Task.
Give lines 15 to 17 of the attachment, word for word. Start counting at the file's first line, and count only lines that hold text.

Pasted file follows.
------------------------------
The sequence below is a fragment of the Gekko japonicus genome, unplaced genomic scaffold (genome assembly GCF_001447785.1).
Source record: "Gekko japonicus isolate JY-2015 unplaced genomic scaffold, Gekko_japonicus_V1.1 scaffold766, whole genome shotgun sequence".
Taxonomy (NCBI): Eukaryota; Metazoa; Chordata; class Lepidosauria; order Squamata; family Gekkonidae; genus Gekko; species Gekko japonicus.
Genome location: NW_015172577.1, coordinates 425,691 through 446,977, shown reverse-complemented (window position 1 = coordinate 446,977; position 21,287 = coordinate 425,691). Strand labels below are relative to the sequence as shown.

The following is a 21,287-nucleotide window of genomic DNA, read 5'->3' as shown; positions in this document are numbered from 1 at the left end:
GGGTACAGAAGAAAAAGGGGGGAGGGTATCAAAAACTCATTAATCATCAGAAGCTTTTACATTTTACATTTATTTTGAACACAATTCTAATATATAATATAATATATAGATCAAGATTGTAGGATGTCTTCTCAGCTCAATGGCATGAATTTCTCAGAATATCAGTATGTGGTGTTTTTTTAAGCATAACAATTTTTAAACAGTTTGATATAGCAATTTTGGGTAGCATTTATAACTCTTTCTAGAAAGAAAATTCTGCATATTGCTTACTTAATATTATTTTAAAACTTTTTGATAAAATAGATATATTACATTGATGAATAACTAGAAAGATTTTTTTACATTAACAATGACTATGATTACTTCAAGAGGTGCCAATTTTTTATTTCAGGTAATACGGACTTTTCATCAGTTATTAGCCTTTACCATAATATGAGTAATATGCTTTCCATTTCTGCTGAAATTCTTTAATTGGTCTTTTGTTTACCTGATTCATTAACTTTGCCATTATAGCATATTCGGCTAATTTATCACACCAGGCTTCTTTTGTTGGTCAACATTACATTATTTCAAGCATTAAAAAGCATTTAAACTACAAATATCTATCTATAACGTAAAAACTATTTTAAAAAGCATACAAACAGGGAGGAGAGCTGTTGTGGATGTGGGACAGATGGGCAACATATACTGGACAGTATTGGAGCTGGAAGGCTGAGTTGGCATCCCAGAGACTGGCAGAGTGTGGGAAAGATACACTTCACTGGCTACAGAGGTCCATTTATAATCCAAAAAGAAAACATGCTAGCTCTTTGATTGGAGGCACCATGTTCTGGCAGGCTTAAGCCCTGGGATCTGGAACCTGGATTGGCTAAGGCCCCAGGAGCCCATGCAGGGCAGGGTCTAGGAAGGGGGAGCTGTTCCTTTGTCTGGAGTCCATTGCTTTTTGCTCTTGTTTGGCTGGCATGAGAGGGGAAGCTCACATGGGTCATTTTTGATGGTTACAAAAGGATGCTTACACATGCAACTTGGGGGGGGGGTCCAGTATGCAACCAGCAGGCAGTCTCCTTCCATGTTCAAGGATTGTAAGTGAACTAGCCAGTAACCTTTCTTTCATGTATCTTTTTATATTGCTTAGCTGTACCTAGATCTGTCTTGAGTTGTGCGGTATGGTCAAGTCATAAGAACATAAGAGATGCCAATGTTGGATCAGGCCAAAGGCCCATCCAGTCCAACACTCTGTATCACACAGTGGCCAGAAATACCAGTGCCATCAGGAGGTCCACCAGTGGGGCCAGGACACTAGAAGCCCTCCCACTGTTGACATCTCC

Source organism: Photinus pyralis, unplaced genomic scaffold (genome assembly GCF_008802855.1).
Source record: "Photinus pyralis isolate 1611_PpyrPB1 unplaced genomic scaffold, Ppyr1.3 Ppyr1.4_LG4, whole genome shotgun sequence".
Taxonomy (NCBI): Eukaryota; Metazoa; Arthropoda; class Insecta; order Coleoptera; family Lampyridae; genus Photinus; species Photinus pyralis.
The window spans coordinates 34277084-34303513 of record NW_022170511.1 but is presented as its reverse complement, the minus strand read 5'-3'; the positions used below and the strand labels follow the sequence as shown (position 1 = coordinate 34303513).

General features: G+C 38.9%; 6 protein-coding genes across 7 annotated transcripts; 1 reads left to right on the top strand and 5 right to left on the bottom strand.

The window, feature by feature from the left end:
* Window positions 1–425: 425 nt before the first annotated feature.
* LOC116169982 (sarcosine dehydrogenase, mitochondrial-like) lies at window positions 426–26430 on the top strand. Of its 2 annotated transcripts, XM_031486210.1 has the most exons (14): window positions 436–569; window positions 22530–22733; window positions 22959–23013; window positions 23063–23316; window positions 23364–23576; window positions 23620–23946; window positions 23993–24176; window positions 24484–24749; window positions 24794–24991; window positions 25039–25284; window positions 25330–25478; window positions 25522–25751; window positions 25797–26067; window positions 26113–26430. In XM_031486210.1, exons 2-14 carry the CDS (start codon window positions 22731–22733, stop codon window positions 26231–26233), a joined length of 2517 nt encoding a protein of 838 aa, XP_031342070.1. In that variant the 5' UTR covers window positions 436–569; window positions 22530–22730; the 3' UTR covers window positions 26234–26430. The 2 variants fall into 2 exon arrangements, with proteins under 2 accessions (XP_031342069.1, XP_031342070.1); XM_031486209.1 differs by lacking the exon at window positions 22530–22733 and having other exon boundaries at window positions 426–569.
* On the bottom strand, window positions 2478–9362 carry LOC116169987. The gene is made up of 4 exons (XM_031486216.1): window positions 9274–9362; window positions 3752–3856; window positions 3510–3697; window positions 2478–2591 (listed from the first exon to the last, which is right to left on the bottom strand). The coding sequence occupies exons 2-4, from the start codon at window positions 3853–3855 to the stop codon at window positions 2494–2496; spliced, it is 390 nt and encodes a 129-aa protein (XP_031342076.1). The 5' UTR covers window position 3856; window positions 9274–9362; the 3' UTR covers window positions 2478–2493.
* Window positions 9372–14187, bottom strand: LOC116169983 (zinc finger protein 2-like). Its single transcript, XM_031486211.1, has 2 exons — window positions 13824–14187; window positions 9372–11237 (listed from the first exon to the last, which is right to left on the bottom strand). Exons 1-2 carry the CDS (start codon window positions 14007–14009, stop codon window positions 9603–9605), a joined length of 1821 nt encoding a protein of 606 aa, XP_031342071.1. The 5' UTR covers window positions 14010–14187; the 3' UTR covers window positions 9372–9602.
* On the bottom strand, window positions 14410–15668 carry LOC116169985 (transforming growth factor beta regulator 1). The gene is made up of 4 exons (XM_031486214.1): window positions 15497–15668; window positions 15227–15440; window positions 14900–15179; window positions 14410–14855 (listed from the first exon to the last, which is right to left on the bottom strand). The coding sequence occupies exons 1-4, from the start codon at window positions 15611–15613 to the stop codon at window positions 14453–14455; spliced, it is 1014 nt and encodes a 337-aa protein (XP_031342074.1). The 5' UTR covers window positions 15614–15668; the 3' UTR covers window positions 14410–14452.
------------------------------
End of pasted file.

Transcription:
* On the bottom strand, window positions 2478–9362 carry LOC116169987. The gene is made up of 4 exons (XM_031486216.1): window positions 9274–9362; window positions 3752–3856; window positions 3510–3697; window positions 2478–2591 (listed from the first exon to the last, which is right to left on the bottom strand). The coding sequence occupies exons 2-4, from the start codon at window positions 3853–3855 to the stop codon at window positions 2494–2496; spliced, it is 390 nt and encodes a 129-aa protein (XP_031342076.1). The 5' UTR covers window position 3856; window positions 9274–9362; the 3' UTR covers window positions 2478–2493.
* Window positions 9372–14187, bottom strand: LOC116169983 (zinc finger protein 2-like). Its single transcript, XM_031486211.1, has 2 exons — window positions 13824–14187; window positions 9372–11237 (listed from the first exon to the last, which is right to left on the bottom strand). Exons 1-2 carry the CDS (start codon window positions 14007–14009, stop codon window positions 9603–9605), a joined length of 1821 nt encoding a protein of 606 aa, XP_031342071.1. The 5' UTR covers window positions 14010–14187; the 3' UTR covers window positions 9372–9602.
* On the bottom strand, window positions 14410–15668 carry LOC116169985 (transforming growth factor beta regulator 1). The gene is made up of 4 exons (XM_031486214.1): window positions 15497–15668; window positions 15227–15440; window positions 14900–15179; window positions 14410–14855 (listed from the first exon to the last, which is right to left on the bottom strand). The coding sequence occupies exons 1-4, from the start codon at window positions 15611–15613 to the stop codon at window positions 14453–14455; spliced, it is 1014 nt and encodes a 337-aa protein (XP_031342074.1). The 5' UTR covers window positions 15614–15668; the 3' UTR covers window positions 14410–14452.